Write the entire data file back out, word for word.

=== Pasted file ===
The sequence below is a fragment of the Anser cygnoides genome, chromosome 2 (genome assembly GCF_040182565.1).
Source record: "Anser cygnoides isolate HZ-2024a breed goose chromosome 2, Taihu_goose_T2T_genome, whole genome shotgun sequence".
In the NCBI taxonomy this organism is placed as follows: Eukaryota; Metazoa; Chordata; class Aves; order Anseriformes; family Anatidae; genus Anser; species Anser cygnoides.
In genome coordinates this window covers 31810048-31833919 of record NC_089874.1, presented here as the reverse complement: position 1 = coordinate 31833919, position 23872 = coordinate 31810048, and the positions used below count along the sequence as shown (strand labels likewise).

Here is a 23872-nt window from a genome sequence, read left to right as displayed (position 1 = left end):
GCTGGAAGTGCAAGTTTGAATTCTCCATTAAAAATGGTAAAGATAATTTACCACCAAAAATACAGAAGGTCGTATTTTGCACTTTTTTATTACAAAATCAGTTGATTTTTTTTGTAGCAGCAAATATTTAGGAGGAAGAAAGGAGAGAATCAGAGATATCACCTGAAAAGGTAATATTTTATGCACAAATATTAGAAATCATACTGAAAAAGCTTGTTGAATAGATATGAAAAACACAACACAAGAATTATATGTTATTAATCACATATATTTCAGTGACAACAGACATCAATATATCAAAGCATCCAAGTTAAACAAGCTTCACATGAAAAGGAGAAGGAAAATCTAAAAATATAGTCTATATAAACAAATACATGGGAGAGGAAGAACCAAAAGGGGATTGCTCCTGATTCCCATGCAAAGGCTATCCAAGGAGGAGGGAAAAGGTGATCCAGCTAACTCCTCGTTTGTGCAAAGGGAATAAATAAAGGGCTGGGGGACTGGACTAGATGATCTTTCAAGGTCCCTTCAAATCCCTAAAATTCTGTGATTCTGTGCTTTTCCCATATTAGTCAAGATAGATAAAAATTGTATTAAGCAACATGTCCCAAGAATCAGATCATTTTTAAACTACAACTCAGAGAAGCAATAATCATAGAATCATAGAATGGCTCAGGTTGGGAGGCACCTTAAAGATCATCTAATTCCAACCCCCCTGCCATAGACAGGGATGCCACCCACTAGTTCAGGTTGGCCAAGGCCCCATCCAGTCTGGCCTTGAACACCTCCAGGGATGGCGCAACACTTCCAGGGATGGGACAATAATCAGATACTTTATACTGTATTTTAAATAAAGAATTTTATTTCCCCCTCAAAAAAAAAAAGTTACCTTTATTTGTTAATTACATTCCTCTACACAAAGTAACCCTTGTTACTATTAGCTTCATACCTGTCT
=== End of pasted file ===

The sequence below is a fragment of the Anser cygnoides genome, chromosome 2 (genome assembly GCF_040182565.1).
Source record: "Anser cygnoides isolate HZ-2024a breed goose chromosome 2, Taihu_goose_T2T_genome, whole genome shotgun sequence".
In the NCBI taxonomy this organism is placed as follows: Eukaryota; Metazoa; Chordata; class Aves; order Anseriformes; family Anatidae; genus Anser; species Anser cygnoides.
In genome coordinates this window covers 31810048-31833919 of record NC_089874.1, presented here as the reverse complement: position 1 = coordinate 31833919, position 23872 = coordinate 31810048, and the positions used below count along the sequence as shown (strand labels likewise).

Here is a 23872-nt window from a genome sequence, read left to right as displayed (position 1 = left end):
GCTGGAAGTGCAAGTTTGAATTCTCCATTAAAAATGGTAAAGATAATTTACCACCAAAAATACAGAAGGTCGTATTTTGCACTTTTTTATTACAAAATCAGTTGATTTTTTTTGTAGCAGCAAATATTTAGGAGGAAGAAAGGAGAGAATCAGAGATATCACCTGAAAAGGTAATATTTTATGCACAAATATTAGAAATCATACTGAAAAAGCTTGTTGAATAGATATGAAAAACACAACACAAGAATTATATGTTATTAATCACATATATTTCAGTGACAACAGACATCAATATATCAAAGCATCCAAGTTAAACAAGCTTCACATGAAAAGGAGAAGGAAAATCTAAAAATATAGTCTATATAAACAAATACATGGGAGAGGAAGAACCAAAAGGGGATTGCTCCTGATTCCCATGCAAAGGCTATCCAAGGAGGAGGGAAAAGGTGATCCAGCTAACTCCTCGTTTGTGCAAAGGGAATAAATAAAGGGCTGGGGGACTGGACTAGATGATCTTTCAAGGTCCCTTCAAATCCCTAAAATTCTGTGATTCTGTGCTTTTCCCATATTAGTCAAGATAGATAAAAATTGTATTAAGCAACATGTCCCAAGAATCAGATCATTTTTAAACTACAACTCAGAGAAGCAATAATCATAGAATCATAGAATGGCTCAGGTTGGGAGGCACCTTAAAGATCATCTAATTCCAACCCCCCTGCCATAGACAGGGATGCCACCCACTAGTTCAGGTTGGCCAAGGCCCCATCCAGTCTGGCCTTGAACACCTCCAGGGATGGCGCAACACTTCCAGGGATGGGACAATAATCAGATACTTTATACTGTATTTTAAATAAAGAATTTTATTTCCCCCTCAAAAAAAAAAAGTTACCTTTATTTGTTAATTACATTCCTCTACACAAAGTAACCCTTGTTACTATTAGCTTCATACCTGTCT